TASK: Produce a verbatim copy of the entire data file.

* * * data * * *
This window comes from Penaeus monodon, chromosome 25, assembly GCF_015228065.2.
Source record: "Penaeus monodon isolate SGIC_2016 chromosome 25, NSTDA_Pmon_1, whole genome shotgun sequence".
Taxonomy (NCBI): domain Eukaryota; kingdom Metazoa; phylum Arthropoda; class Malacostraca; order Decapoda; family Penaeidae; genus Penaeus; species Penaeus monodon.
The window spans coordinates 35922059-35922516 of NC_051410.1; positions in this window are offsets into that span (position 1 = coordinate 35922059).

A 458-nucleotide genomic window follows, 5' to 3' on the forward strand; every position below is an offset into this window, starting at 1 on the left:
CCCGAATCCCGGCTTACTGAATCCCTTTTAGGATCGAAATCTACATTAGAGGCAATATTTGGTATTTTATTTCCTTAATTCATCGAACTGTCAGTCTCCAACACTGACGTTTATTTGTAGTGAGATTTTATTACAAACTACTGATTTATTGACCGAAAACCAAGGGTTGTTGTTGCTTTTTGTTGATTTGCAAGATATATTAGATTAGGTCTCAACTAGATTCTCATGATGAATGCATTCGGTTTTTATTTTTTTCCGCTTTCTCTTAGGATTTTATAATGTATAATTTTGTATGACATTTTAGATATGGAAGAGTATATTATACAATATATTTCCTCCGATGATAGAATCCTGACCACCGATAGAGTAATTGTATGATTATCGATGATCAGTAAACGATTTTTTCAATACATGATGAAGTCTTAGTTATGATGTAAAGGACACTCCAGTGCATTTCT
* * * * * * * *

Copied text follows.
This window comes from Penaeus monodon, chromosome 25, assembly GCF_015228065.2.
Source record: "Penaeus monodon isolate SGIC_2016 chromosome 25, NSTDA_Pmon_1, whole genome shotgun sequence".
Taxonomy (NCBI): domain Eukaryota; kingdom Metazoa; phylum Arthropoda; class Malacostraca; order Decapoda; family Penaeidae; genus Penaeus; species Penaeus monodon.
The window spans coordinates 35922059-35922516 of NC_051410.1; positions in this window are offsets into that span (position 1 = coordinate 35922059).

A 458-nucleotide genomic window follows, 5' to 3' on the forward strand; every position below is an offset into this window, starting at 1 on the left:
CCCGAATCCCGGCTTACTGAATCCCTTTTAGGATCGAAATCTACATTAGAGGCAATATTTGGTATTTTATTTCCTTAATTCATCGAACTGTCAGTCTCCAACACTGACGTTTATTTGTAGTGAGATTTTATTACAAACTACTGATTTATTGACCGAAAACCAAGGGTTGTTGTTGCTTTTTGTTGATTTGCAAGATATATTAGATTAGGTCTCAACTAGATTCTCATGATGAATGCATTCGGTTTTTATTTTTTTCCGCTTTCTCTTAGGATTTTATAATGTATAATTTTGTATGACATTTTAGATATGGAAGAGTATATTATACAATATATTTCCTCCGATGATAGAATCCTGACCACCGATAGAGTAATTGTATGATTATCGATGATCAGTAAACGATTTTTTCAATACATGATGAAGTCTTAGTTATGATGTAAAGGACACTCCAGTGCATTTCT